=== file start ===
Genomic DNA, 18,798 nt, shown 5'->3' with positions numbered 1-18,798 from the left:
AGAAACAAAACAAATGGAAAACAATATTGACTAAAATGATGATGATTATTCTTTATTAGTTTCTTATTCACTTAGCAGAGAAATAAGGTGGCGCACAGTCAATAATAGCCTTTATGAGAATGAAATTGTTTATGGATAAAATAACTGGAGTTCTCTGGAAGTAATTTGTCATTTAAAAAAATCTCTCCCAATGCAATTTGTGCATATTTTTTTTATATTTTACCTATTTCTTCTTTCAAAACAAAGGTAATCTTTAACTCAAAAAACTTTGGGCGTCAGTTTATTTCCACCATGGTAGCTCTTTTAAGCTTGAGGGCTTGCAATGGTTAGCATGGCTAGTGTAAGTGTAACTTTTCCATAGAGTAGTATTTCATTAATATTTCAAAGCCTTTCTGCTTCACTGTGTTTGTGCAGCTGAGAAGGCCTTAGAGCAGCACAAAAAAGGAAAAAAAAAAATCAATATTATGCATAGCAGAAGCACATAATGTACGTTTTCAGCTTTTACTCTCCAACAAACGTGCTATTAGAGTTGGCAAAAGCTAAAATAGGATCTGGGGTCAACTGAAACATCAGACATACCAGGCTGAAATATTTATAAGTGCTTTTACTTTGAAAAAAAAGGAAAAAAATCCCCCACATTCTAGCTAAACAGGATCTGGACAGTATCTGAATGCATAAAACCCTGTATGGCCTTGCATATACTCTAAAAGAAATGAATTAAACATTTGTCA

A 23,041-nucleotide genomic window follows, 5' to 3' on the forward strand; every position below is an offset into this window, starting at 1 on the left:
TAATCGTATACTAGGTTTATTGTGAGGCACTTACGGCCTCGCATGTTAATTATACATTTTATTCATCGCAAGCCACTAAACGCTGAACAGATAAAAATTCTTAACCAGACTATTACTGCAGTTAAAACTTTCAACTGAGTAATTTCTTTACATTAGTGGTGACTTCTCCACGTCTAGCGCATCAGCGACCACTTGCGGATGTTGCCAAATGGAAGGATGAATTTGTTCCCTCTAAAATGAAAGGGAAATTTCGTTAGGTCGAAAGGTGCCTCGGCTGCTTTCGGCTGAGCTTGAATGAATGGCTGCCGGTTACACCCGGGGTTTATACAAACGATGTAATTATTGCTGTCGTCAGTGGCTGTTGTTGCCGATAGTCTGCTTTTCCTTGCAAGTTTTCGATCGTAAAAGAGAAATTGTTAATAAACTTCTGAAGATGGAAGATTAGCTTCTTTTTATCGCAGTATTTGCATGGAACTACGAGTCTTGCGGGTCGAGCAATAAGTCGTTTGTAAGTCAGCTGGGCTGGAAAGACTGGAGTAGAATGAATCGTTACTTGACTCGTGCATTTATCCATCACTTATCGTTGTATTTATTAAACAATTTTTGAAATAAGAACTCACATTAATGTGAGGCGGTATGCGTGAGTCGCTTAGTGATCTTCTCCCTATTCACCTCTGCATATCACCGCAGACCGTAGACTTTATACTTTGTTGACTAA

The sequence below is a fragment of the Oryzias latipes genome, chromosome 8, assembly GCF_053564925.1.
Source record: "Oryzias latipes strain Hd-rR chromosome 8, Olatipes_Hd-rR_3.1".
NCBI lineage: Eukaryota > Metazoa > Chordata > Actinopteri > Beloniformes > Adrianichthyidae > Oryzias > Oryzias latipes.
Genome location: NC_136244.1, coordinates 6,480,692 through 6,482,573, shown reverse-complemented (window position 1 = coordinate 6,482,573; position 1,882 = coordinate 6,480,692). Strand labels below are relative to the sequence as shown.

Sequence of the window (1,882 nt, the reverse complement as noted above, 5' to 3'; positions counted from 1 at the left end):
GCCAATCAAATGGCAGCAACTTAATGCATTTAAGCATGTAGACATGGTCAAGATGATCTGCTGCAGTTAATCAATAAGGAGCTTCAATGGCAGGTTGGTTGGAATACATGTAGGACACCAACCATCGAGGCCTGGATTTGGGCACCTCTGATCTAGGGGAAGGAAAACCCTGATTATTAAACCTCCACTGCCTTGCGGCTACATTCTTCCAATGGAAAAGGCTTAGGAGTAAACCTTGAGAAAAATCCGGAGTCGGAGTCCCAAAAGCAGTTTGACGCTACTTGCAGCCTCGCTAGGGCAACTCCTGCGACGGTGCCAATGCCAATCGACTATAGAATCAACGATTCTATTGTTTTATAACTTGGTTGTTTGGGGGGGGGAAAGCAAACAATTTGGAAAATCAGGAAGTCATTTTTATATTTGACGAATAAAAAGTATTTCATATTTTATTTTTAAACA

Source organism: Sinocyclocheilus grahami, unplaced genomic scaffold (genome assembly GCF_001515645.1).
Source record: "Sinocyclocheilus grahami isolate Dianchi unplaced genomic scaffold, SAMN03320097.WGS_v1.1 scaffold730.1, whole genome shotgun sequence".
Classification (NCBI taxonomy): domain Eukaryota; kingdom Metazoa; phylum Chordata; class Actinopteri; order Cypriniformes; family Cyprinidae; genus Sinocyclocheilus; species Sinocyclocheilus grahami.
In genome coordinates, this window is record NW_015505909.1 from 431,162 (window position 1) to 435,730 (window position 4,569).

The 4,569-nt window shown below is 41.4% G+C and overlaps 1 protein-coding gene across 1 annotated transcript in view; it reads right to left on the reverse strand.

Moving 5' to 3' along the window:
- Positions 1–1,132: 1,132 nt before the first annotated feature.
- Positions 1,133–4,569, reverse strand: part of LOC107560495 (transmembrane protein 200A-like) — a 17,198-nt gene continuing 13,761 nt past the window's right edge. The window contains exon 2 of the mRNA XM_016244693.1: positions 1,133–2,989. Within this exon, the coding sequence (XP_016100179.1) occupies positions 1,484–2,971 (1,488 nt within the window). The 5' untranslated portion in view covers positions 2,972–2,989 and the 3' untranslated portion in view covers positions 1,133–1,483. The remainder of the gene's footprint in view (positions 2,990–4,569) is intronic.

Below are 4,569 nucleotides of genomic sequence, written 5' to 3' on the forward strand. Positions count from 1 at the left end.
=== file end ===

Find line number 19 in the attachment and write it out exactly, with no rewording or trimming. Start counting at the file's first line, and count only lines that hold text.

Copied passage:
Below are 4,569 nucleotides of genomic sequence, written 5' to 3' on the forward strand. Positions count from 1 at the left end.